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The life cycle of a star.

Extracts from this document...

Introduction

A LEVEL PHYSICS COURSEWORK ON THE LIFE CYCLE OF A STAR In this physics coursework, I have been asked to carry out research of my selection and to develop it. I have selected to research the life cycle of a star, and I would conduct this by gathering the necessary information in a form of a report which explains this in detail. I have chosen to explore this particular topic firstly because I am extremely fascinated in space and the universe and secondly because I do not know much about the life cycle of a star and I deem this will help extend my knowledge. Firstly when carrying out this research before describing the life cycle of a star I need to be familiar of what a star is, and how it is formed What is a star, and how does it form? Stars are basically huge balls of hydrogen gas. Hydrogen is by far the most common element in the Universe, and stars form in clusters when large clouds of hydrogen, which naturally forms a hydrogen 'molecule' (H+H=H2) with another atom, collapse. The hydrogen clouds collapses very slowly, although they can be speeded up by the effects of a passing star, or the shockwave from a distant supernova explosion. As the cloud collapses, it speeds up its rotation, and pulls more material into the centre, where a denser ball of gas, the 'proto-star' forms. The proto-star collapses under its own weight, and the collisions between hydrogen molecules inside it generate heat. Eventually the star becomes hot enough for the hydrogen molecules to split apart, and form atoms of hydrogen. The star keeps on collapsing under its own weight, and getting even hotter in the core, until finally it is hot enough there (roughly 10 million degrees) for it to start generating energy, by nuclear fusion - combining hydrogen atoms to form a heavier element, helium. ...read more.

Middle

Our sun, for example, probably can sustain reactions for some 10 billion years. Really big stars have to conduct nuclear fusion at an enormous rate to keep in hydrostatic equilibrium and quickly falter, sometimes as fast as 40,000 years. If the star is about the same mass as the Sun, it will turn into a white dwarf star. If it is somewhat more massive, it may undergo a supernova explosion and leave behind a neutron star. But if the collapsing core of the star is very great at least three times the mass of the Sun nothing can stop the collapse. The star implodes to form an infinite gravitational warp in space, a hole. This is exemplified in a very simple diagram highlighting the consequence of each mass of the stars and what they will revolve into. Normal stars such as the Sun are hot balls of gas millions of kilometres in diameter. The visible surfaces of stars are called the photospheres, and have temperatures ranging from a few thousand to a few tens of thousand degrees Celsius. The outermost layer of a star's atmosphere is called the "corona", which means "crown". The gas in the coronas of stars has been heated to temperatures of millions of degrees Celsius. Most radiation emitted by stellar coronas is in X-rays because of its high temperature. Studies of X-ray emission from the Sun and other stars are therefore primarily studies of the coronas of these stars. Although the X-radiation from the coronas accounts for only a fraction of a percent of the total energy radiated by the stars, stellar coronas provide us with a cosmic laboratory for finding out how hot gases are produced in nature and how magnetic fields interact with hot gases to produce flares, spectacular explosions that release as much energy as a million hydrogen bombs The Orion Trapezium as observed. The colours represent energy; where blue and white indicate very high energies and therefore extreme temperatures. ...read more.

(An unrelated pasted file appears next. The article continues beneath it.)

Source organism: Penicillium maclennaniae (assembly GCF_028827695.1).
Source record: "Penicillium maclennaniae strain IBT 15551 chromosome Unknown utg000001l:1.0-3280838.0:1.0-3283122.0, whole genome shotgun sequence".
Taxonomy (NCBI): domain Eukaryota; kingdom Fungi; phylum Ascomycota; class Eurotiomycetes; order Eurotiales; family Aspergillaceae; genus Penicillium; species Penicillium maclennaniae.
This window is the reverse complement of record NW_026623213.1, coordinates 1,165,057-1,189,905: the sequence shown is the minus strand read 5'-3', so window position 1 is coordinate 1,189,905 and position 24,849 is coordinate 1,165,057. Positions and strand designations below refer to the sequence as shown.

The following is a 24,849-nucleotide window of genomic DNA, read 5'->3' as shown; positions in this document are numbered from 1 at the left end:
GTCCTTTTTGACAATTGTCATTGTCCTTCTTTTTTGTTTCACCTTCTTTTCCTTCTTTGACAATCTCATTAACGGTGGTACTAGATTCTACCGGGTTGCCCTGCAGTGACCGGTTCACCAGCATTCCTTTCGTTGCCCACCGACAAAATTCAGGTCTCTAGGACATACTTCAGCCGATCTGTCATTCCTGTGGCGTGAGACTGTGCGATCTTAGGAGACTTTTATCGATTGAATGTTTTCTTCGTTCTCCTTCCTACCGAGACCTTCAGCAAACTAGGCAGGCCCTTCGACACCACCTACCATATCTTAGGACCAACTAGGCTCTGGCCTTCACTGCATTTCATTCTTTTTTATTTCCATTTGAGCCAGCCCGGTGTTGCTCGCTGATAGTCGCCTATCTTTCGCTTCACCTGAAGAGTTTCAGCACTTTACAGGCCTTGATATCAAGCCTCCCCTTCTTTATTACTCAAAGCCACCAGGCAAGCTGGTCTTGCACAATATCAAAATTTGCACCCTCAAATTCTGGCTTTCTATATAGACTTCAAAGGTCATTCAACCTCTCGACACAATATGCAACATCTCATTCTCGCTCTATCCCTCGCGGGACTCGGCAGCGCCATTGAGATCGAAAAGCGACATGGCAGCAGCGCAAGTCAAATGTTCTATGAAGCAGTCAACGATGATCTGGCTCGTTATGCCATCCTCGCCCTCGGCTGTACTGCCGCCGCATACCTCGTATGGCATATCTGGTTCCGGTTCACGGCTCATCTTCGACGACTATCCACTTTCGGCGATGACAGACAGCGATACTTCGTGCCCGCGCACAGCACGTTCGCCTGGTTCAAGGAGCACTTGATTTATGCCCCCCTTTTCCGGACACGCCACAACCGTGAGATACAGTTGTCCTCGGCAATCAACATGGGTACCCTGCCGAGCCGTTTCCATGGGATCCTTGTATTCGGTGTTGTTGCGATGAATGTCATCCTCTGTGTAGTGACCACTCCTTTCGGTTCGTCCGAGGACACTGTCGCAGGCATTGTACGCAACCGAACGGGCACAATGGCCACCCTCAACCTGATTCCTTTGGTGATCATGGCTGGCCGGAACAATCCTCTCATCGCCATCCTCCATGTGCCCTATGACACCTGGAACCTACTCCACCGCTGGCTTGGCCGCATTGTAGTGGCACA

Conclusion

If the neutron star is rotating rapidly, as most young neutron stars are, the strong magnetic fields combined with rapid rotation create an amazing generator that can produce electric potential differences of trillions of volts. Such voltages, which are 30 million times greater than those of lightning bolts, create deadly blizzards of high-energy particles. If a neutron star is in a close orbit around a normal companion star, it can capture matter flowing away from that star. This captured matter will form a disk around the neutron star from which it will spiral down and fall, or accrete, onto the neutron star. The in falling matter will gain an enormous amount of energy as it accelerates. Much of this energy will be radiated away at X-ray energies. The magnetic field of the neutron star can funnel the matter toward the magnetic poles, so that the energy release is concentrated in a column, or spot of hot matter. As the neutron star rotates, the hot region moves into and out of view and produces X-ray pulses. Black Holes When a star runs out of nuclear fuel, it will collapse. If the core, or central region, of the star has a mass that is greater than three Suns, no known nuclear forces can prevent the core from forming a deep gravitational damage in space called a black hole. A black hole does not have a surface in the usual sense of the word. There is simply a region, or boundary, in space around a black hole beyond which we cannot see. This boundary is called the event horizon. Anything that passes beyond the event horizon is doomed to be crushed as it descends ever deeper into the gravitational well of the black hole. No visible light, nor X-rays, nor any other form of electromagnetic radiation, or any particle, no matter how energetic, can escape. The radius of the event horizon (proportional to the mass) is very small, only 30 kilometres for a non-spinning black hole with the mass of 10 Suns. ?? ?? ?? ?? 1 ...read more.

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